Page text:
- Same goes for Allonzo Trier. He was out there shooting some corner threes and mid-range pull-ups, didn’t seem too limited.
- Frank Ntilikina worked a lot on his mid-range game. He spent a lot of time around the elbows trying different isolation moves and shooting out of them. He was inconsistent, coming up short frequently, but his makes tend to be about as pretty as they come.
- Enes Kanter spends a surprisingly decent amount of time shooting threes during his warmups. He was making at least half of them, too.
- Conversely, Mitchell Robinson barely even shot any jumpers. He worked on his free throws and his short corner J’s a bit, but he mostly focused on finishing out of pick-and-rolls.
- Non-basketball note here, but I asked Kanter when we could expect him to appear on the truTV show Impractical Jokers (he’s a noted fan of the show) – he laughed and said “we’ll see!”
Let’s move on to the game! Here are some things I noticed being there live.
- I’m 100% convinced former Knick Willy Hernangomez was acquired by the Hornets simply for a cheerleader role. Willy had very long and detailed handshake routines unique to just about every other individual player on the Charlotte roster that he went through pregame. He had one routine with I believe Deonte’ Graham that involved a frozen position for what felt like almost ten seconds. I’ve never seen anything like it. He may not be able to defend the pick and roll, but the man has handshake game!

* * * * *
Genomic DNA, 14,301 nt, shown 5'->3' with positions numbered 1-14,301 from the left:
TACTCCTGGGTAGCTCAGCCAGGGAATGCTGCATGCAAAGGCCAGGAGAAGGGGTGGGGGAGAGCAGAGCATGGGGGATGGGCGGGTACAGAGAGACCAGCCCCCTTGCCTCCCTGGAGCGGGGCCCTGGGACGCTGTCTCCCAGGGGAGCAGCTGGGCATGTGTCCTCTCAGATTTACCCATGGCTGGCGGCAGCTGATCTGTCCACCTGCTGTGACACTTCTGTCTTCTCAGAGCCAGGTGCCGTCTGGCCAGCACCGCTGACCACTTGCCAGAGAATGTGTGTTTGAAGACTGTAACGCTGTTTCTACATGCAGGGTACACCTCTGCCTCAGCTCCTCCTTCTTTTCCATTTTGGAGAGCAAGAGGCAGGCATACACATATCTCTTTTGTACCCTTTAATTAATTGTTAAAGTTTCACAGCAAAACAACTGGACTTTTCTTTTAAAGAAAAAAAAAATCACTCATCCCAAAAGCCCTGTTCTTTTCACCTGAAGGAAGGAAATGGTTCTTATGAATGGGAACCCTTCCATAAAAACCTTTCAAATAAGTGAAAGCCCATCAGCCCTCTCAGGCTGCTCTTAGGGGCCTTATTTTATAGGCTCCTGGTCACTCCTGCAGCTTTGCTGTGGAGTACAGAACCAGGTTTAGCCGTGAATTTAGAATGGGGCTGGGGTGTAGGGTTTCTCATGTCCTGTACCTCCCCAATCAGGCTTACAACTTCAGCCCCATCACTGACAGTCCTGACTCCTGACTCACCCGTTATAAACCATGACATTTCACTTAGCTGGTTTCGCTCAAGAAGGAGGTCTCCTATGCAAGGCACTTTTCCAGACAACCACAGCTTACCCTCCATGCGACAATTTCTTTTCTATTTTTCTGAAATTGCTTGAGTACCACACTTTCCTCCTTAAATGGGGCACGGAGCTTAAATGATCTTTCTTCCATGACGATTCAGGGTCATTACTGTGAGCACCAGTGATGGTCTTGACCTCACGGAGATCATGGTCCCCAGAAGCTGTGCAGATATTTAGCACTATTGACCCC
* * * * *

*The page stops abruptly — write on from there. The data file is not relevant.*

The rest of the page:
- David Fizdale is so fun to watch coach a basketball game. Obviously we still have a long way to go before we can be certain he is the man to lead the Knicks back to the promised land, but all we can say for sure right now is that this man is a ton of fun to root for. He is standing for the majority of the game and reacts to each play just as I was in the stands; fist pumps after good plays, stunned silence when the team was playing terribly, and that “that ball was halfway down!” look after Mudiay’s missed game-winning attempt.
- Michael Jordan had the best plus-minus in this game. He sat on the Hornets bench for the first half, but left to a suite in the second. Shouldn’t have done that. Not GOAT material right there.
- Muggsy Bogues was honored by the Hornets at halftime. I never watched him play and first knew about him from Space Jam, but I’ve seen his highlights and am aware of his achievements – and you can’t help but love the guy. Possessing a frame that would get him picked on in a sixth grade classroom, he once had a season where he averaged FOUR REBOUNDS PER GAME in the most elite basketball league in the world. 7’0 Andrea Bargnani had four seasons in his career where he couldn’t hit 4.0 ‘bounds a game! Bogues averaged 2.6 rebounds per game for his career – 6’10 Steve Novak never even averaged 2.0 rebounds per game in a single season! Overall Bogues averaged 9 points, 9 assists, 3 rebounds, and 2 steals over 10 seasons in Charlotte. He was top ten in assists in six seasons and sits at 21st on the all-time list. Heck of a career.